Kubiak-Ossowska, Karina and Mulheran, Paul A (2012) Protein diffusion and long-term adsorption states at charged solid surfaces. Langmuir, 28 (44). 15577–15585.Full text not available in this repository. (Request a copy from the Strathclyde author)
The diffusion pathways of lysozyme adsorbed to a model charged ionic surface are studied using fully atomistic steered molecular dynamics simulation. The simulations start from existing protein adsorption trajectories, where it has been found that one particular residue, Arg128 at the N,C-terminal face, plays a crucial role in anchoring the lysozyme to the surface [ Langmuir 2010 , 26 , 15954 - 15965 ]. We first investigate the desorption pathway for the protein by pulling the Arg128 side chain away from the surface in the normal direction, and its subsequent readsorption, before studying diffusion pathways by pulling the Arg128 side chain parallel to the surface. We find that the orientation of this side chain plays a decisive role in the diffusion process. Initially, it is oriented normal to the surface, aligning in the electrostatic field of the surface during the adsorption process, but after resorption it lies parallel to the surface, being unable to return to its original orientation due to geometric constraints arising from structured water layers at the surface. Diffusion from this alternative adsorption state has a lower energy barrier of ∼0.9 eV, associated with breaking hydrogen bonds along the pathway, in reasonable agreement with the barrier inferred from previous experimental observation of lysozyme surface clustering. These results show the importance of studying protein diffusion alongside adsorption to gain full insight into the formation of protein clusters and films, essential steps in the future development of functionalized surfaces.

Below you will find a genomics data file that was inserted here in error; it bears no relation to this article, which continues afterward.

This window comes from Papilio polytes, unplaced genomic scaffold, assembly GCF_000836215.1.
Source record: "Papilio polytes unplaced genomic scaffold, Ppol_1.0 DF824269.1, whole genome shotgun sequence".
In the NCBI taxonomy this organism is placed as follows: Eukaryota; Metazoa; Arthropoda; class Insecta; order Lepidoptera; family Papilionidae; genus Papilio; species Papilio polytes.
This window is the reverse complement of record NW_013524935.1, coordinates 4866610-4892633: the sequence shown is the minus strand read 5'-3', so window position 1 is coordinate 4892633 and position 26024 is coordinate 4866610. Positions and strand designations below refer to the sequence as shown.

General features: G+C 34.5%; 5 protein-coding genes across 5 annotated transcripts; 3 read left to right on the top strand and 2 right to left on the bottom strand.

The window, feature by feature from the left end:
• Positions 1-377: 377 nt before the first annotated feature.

|Keywords:||adsorption states, solid surface, protein diffusion, Chemical engineering, Spectroscopy, Materials Science(all), Surfaces and Interfaces, Electrochemistry, Condensed Matter Physics|
|Subjects:||Technology > Chemical engineering|
|Department:||Faculty of Engineering > Chemical and Process Engineering|
|Depositing user:||Pure Administrator|
|Date Deposited:||07 Dec 2012 16:40|
|Last modified:||04 Nov 2016 03:59|